Shortly before my mother came home from work Mandy came in the room where I was doing my homework. Leaning over to pat her furry head she looked up and gave me the most curious “grin”. There’s no other word for it, the dog smiled at me. Looking around and having no one to share this phenomena with, I laughed and she did it again. Hmmm. Then she made a muffled attempt at a bark, which came out more like “mmmphhhhrrk”. Hmmm. With the grin still in place she reached a paw up toward her mouth giving me this “what are you totally stupid” look and pawing at her mouth drew a string of stretchy material out that was now forming a gooey tightrope between her mouth and her paw. Ach. Mommy.
Not having one idea what was going on I picked the poor dog up and attempted to look in her mouth which appeared to be sewn shut. Suddenly I remembered that when I’d stepped on a huge rusty brad a few months back I had to have stitches and was given a shot for Tetanus, which I was told was called “lockjaw”. Lockjaw, it was further explained by the doctor, causes your jaw to lock shut, pretty self-explanatory, but nonetheless, and could be fatal. OMG.
No adults on the premises, I raced to my neighbor’s house and got the elderly gentlemen living there to come with me. After examining the dog, he without his reading glasses as he explained, we left a note for my mother and the three of us piled in his old Pontiac and headed for the local vet.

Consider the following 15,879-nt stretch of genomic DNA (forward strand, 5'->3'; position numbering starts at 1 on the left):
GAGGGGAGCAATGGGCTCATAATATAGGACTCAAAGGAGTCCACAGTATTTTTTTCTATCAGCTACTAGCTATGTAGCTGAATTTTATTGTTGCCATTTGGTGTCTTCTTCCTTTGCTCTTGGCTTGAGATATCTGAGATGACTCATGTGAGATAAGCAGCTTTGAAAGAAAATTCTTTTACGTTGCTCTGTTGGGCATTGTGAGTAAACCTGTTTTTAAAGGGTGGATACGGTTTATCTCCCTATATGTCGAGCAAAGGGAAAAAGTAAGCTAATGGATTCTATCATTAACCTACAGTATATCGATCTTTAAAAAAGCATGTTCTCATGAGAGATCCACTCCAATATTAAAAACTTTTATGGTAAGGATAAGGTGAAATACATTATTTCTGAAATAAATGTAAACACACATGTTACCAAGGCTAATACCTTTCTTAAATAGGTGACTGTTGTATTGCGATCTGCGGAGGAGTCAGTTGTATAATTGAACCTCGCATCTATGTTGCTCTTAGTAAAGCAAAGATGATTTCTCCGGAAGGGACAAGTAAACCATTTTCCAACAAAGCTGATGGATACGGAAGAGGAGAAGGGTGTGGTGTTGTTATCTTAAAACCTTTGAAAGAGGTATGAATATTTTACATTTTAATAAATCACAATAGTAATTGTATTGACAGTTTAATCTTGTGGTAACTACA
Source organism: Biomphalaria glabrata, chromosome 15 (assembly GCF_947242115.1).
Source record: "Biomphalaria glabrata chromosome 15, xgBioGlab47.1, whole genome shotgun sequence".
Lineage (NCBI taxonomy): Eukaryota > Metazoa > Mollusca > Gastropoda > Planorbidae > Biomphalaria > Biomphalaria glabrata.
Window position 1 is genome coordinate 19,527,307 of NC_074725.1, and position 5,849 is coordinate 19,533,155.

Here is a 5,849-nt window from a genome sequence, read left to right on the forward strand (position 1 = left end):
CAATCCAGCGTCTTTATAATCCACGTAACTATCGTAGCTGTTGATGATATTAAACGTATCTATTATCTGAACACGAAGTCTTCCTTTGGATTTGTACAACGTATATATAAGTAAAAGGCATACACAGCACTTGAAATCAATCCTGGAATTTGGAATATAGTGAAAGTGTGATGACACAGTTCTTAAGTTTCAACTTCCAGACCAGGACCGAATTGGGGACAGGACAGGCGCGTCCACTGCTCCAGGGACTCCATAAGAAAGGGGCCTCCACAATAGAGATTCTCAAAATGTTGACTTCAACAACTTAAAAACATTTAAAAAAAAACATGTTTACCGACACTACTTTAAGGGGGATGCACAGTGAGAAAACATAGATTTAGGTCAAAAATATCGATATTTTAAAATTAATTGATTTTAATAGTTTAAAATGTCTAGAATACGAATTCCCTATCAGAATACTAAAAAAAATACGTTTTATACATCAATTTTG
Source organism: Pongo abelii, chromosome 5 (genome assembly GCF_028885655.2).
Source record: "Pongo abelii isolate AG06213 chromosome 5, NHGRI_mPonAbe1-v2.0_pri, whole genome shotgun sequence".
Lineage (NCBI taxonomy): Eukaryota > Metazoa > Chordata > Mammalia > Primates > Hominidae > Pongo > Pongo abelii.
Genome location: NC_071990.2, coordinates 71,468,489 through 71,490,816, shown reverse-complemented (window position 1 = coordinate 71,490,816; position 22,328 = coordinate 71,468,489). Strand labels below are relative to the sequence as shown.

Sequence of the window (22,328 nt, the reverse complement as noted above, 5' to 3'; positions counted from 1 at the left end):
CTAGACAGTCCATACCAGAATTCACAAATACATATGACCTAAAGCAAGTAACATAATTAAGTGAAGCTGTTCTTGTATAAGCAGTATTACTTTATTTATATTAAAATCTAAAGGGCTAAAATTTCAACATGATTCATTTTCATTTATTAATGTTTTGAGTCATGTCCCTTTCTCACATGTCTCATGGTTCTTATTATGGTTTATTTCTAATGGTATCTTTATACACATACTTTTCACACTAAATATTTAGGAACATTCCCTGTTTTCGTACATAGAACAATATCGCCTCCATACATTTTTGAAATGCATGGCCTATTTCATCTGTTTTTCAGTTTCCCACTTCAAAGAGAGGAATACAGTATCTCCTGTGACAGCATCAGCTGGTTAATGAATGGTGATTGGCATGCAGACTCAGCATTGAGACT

Ushered quickly into an examining room the concerned vet was soon on the scene. After I explained the situation he began his examination of Mandy’s mouth, still stuck in its rictus smile. Suddenly he started to laugh himself, a behavior which I perceived, as I remember, rather unhealinglike behavior for a man sworn to practice medicine ethically. Getting a warm cloth and a pair of tweezers he pulled strand after strand of sticky mess from the poor animal’s teeth and finally her mouth literally smacked open. Seems that she was into Sugar Babies as well. Who knew? My mother always says that was one expensive bag of candy.
This is a really easy recipe and delicious. In the picture the oranges aren’t sectioned but they should be before serving.
Slivered almonds (optional)
8 Tbsp. Grand Marnier, Cointreau or Curacao
4 whole allspice
Baker’s sugar to taste
Orange rind, sliced in thin slivers
Vanilla ice cream
Peel oranges removing all rind reserving some to place with oranges if desired. Cut into 1/2 rounds. Place in medium bowl with allspice and pour liquer of choice over oranges. Sprinkle with desired amount of sugar and toss to coat.
Marinate at least 24 hrs. in refrigerator, turning twice. Remove the allspice. Serve over vanilla ice cream sprinkled with chocolate bits, slivered almonds or delicious by themselves with a dollop of freshly whipped cream and chocolate chip cookies.
I like to serve the oranges with some kind of chocolate cookie.